When we sleep, our brains get rid of gunk that builds up while we’re awake, suggests a study that may provide new clues to treat Alzheimer’s disease and other disorders.
This cleaning was detected in the brains of sleeping mice, but scientists said there’s reason to think it happens in people too.
If so, the finding may mean that for people with dementia and other mind disorders, “sleep would perhaps be even more important in slowing the progression of further damage,” Dr. Clete Kushida, medical director of the Stanford Sleep Medicine Center, said in an email.
Kushida did not participate in the study, which appears in Friday’s issue of the journal Science.
People who don’t get enough shut-eye have trouble learning and making decisions, and are slower to react. But despite decades of research, scientists can’t agree on the basic purpose of sleep. Reasons range from processing memory, saving energy to regulating the body.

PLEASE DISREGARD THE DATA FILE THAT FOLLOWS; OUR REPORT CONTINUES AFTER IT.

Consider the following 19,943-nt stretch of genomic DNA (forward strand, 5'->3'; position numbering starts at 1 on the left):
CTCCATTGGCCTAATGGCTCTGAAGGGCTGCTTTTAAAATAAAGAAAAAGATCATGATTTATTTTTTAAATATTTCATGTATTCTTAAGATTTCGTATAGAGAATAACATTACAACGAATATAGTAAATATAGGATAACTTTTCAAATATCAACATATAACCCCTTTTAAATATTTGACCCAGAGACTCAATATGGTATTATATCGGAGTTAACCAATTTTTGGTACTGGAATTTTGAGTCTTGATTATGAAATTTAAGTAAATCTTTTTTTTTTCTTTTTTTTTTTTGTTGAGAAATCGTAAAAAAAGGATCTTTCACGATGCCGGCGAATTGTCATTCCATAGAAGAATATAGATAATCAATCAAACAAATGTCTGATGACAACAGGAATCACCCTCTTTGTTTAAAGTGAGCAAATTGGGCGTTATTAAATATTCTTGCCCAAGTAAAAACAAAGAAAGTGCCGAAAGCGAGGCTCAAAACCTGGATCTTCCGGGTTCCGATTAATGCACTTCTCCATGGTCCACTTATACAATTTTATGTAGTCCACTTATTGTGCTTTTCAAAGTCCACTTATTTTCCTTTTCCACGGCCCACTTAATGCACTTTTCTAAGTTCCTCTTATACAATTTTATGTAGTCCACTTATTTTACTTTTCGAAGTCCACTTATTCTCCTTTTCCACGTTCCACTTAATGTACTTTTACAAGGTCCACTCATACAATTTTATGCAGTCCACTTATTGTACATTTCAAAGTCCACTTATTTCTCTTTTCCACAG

The latest work, led by scientists at the University of Rochester Medical Center, adds fresh evidence to a long-standing view: When we close our eyes, our brains go on a cleaning spree.
The team previously found a plumbing network in mouse brains that flushes out cellular waste. For the new study, the scientists injected the brains of mice with beta-amyloid, a substance that builds up in Alzheimer’s disease, and followed its movement. They determined that it was removed faster from the brains of sleeping mice than awake mice.
The team also noticed that brain cells tend to shrink during sleep, which widens the space between the cells. This allows waste to pass through that space more easily.